Chrome for Android: the web weighs in

Chrome, the popular browser from search giant Google, has been officially released for Android 4.0, known as Ice Cream Sandwich. The web weighs in on this landmark mobile browser.


Zoe Fox from Mashable states an interesting fact regarding Chrome for Android, that only 1% of the current Android market has access to the download. According to statistics, 99% of Android phones activated within the last two weeks don’t run Ice Cream Sandwich (ICS). There are an estimated 200 million activated Android mobile phones worldwide, with only 2-million of these phones rocking Android 4.0. For those with ICS, users in the UK, France, Germany, US, Japan, Spain, Australia and Argentina can download Chrome for Android now.


Tabbed browsing and desktop syncing are the two features PCWorld fingers as standout features of Chrome for Android. For mobile phones, individual tabs won’t appear on the screen at the same time, users have to make do with swiping left or right to access each tab. On tablets, tabs function the same as the standard Chrome browser.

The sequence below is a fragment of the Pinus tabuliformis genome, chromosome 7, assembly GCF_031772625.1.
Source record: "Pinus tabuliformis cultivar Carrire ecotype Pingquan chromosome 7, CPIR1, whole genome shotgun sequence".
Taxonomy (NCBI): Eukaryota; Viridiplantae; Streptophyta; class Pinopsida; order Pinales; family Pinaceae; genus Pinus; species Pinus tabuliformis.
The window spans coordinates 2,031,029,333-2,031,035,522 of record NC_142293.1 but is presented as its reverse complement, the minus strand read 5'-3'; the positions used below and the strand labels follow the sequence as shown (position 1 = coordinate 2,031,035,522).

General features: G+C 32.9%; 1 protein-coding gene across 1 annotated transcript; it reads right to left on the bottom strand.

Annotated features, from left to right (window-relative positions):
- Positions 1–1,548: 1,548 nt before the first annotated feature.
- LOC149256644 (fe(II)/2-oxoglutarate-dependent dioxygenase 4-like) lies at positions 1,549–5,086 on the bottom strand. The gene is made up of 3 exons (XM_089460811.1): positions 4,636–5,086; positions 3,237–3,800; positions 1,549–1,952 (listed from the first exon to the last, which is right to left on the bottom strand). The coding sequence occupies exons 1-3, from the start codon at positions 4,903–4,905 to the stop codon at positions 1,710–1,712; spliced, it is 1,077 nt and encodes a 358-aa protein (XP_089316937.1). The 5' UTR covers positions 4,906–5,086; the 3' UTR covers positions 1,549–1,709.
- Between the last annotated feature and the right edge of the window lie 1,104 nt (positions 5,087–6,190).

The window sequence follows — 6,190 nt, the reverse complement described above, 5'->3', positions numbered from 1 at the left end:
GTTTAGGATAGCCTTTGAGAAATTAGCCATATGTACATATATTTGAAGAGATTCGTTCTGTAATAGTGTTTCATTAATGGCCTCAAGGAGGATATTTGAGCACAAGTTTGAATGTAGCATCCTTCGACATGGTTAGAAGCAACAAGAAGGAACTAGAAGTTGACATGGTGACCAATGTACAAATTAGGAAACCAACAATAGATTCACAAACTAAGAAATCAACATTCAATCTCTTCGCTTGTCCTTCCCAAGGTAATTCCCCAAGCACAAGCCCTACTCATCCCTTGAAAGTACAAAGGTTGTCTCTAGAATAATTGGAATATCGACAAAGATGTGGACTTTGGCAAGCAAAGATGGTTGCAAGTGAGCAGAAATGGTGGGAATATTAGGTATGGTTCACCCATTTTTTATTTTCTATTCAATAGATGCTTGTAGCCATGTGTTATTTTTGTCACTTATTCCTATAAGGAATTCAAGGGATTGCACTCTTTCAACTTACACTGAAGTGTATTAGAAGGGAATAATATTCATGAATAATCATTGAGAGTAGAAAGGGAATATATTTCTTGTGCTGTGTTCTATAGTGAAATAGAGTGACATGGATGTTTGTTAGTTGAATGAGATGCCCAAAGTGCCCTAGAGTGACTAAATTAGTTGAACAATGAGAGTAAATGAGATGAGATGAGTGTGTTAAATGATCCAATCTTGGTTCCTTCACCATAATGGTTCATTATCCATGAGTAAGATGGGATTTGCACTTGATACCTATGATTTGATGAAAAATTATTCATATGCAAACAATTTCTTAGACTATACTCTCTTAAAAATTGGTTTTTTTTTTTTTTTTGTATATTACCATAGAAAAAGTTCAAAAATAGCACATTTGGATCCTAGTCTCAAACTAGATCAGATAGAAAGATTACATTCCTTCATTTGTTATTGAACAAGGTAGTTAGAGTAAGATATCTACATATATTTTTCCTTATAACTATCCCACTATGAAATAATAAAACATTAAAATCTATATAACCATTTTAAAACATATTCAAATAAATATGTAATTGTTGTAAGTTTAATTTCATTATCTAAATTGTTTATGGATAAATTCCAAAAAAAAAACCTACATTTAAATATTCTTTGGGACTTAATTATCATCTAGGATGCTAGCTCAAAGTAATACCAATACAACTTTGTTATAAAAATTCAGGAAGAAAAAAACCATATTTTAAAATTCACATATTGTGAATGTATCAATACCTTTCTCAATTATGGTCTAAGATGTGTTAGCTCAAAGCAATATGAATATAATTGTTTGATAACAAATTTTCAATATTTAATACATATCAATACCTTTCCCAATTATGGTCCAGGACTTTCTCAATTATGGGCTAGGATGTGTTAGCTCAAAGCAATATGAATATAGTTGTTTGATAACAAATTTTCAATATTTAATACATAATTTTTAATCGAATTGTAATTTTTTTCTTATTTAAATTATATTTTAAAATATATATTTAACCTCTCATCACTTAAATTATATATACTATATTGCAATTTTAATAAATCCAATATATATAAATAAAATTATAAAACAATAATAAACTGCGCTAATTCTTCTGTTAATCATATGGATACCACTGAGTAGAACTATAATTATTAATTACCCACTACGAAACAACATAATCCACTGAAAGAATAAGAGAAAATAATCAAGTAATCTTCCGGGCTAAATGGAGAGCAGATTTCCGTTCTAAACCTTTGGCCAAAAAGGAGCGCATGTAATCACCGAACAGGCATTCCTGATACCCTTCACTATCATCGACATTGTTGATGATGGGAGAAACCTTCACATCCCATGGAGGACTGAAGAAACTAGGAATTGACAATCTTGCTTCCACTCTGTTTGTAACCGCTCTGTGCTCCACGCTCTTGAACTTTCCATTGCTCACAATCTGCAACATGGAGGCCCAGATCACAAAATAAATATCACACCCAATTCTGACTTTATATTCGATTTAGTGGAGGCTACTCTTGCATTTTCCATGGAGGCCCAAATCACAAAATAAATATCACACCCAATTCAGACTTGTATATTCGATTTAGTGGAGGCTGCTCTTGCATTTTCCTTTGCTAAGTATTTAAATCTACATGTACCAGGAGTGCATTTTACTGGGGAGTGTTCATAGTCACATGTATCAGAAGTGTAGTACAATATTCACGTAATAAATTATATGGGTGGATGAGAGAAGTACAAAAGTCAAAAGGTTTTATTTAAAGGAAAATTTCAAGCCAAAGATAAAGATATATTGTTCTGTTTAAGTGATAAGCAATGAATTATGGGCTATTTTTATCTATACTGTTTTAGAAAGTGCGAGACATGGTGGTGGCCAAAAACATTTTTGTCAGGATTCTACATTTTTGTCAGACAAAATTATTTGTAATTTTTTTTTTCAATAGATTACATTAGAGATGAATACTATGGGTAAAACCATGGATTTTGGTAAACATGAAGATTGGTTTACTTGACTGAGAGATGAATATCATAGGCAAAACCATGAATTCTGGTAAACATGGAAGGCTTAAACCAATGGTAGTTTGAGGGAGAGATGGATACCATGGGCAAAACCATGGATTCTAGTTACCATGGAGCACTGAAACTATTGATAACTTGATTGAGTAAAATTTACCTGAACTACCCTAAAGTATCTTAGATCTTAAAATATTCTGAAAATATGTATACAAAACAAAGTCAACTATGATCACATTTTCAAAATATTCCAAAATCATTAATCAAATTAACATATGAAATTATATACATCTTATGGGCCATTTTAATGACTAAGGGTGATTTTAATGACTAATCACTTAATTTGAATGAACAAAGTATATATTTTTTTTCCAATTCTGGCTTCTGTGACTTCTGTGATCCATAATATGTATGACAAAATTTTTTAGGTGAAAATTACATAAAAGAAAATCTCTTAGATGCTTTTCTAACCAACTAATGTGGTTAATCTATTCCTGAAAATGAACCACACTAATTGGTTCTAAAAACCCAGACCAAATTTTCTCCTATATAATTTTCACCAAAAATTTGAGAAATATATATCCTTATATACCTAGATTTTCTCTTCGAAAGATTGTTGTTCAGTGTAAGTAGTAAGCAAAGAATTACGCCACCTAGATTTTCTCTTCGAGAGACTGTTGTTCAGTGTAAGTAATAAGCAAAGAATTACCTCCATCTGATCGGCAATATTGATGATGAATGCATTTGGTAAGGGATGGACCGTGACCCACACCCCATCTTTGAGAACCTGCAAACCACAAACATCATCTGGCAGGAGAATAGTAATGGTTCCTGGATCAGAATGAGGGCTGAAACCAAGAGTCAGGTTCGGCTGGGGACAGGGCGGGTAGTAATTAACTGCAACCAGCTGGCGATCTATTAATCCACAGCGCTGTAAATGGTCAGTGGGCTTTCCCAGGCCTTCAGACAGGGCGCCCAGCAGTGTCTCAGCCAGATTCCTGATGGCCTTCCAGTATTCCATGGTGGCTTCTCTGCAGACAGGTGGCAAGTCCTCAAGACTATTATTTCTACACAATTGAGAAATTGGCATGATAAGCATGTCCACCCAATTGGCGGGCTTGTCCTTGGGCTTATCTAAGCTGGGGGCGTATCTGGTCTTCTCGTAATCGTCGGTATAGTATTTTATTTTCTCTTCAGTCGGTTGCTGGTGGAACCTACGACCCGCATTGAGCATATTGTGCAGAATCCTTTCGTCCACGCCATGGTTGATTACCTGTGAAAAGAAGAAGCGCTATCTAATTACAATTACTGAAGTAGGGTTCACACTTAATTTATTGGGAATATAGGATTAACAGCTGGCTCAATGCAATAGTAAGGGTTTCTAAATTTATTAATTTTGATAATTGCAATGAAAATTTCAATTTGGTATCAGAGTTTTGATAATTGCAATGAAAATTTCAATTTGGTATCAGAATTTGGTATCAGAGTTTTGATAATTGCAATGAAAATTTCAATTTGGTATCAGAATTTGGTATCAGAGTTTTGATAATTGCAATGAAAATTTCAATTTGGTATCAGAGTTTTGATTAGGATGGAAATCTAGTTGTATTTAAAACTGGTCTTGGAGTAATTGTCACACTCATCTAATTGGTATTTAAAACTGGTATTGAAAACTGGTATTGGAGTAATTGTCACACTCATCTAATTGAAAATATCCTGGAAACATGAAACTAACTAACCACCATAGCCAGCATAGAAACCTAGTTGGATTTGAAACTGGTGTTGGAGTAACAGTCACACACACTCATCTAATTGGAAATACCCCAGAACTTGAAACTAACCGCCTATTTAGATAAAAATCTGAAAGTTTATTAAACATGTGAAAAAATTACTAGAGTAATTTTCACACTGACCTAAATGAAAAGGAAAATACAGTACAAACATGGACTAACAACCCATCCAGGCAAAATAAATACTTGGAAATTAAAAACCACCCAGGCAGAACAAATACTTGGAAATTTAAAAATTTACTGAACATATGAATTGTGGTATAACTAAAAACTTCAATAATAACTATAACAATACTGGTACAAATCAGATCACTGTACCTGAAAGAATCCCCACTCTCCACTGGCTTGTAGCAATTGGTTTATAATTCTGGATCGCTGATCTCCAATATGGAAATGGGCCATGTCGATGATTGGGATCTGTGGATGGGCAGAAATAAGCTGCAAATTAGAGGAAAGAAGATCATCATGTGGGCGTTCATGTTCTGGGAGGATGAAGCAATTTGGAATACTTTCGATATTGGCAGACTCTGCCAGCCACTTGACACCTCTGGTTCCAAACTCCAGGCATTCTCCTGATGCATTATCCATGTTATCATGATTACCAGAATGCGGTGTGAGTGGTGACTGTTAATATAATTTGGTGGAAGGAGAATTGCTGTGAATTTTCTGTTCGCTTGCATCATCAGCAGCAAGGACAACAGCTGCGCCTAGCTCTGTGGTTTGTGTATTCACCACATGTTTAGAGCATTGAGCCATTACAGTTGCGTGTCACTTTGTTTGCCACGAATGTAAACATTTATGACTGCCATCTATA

Desktop syncing pretty much keeps all links and information from the desktop version of Chrome intact. Bookmarks from mobile Chrome get their own folder in desktop Chrome. Auto-complete suggestions also port over from one device to another.

The Wall Street Journal

One of New York’s oldest magazines spoke to the experts attached to mobile Chrome. “Google is evaluating bringing Chrome to all platforms,” says Lily Lin, Google spokesperson. This nugget of information brings with it the hope of Chrome for iOS and possibly BlackBerry platforms. Google Chrome team leader Sundar Pichai says that Chrome for Android is focused on “speed and simplicity”. This is in reference to the “seamless sign-in and sync” technology.


The “godfather” of gadget sites ran SunSpider benchmark tests to rate the performance of mobile Chrome against competing browsers. How did Chrome fare? Not that well, in fact it scored the second lowest after FireFox Beta. The stable version of Firefox mobile scored the highest, followed by Dolphin and the Native Android browser.

It’s not all that bad though, as the usability of the mobile OS outweighs the “lack” of speed. Despite this, Engadget reports that “Chrome felt faster despite its low score”.

Steven Norris: grumpy curmudgeon


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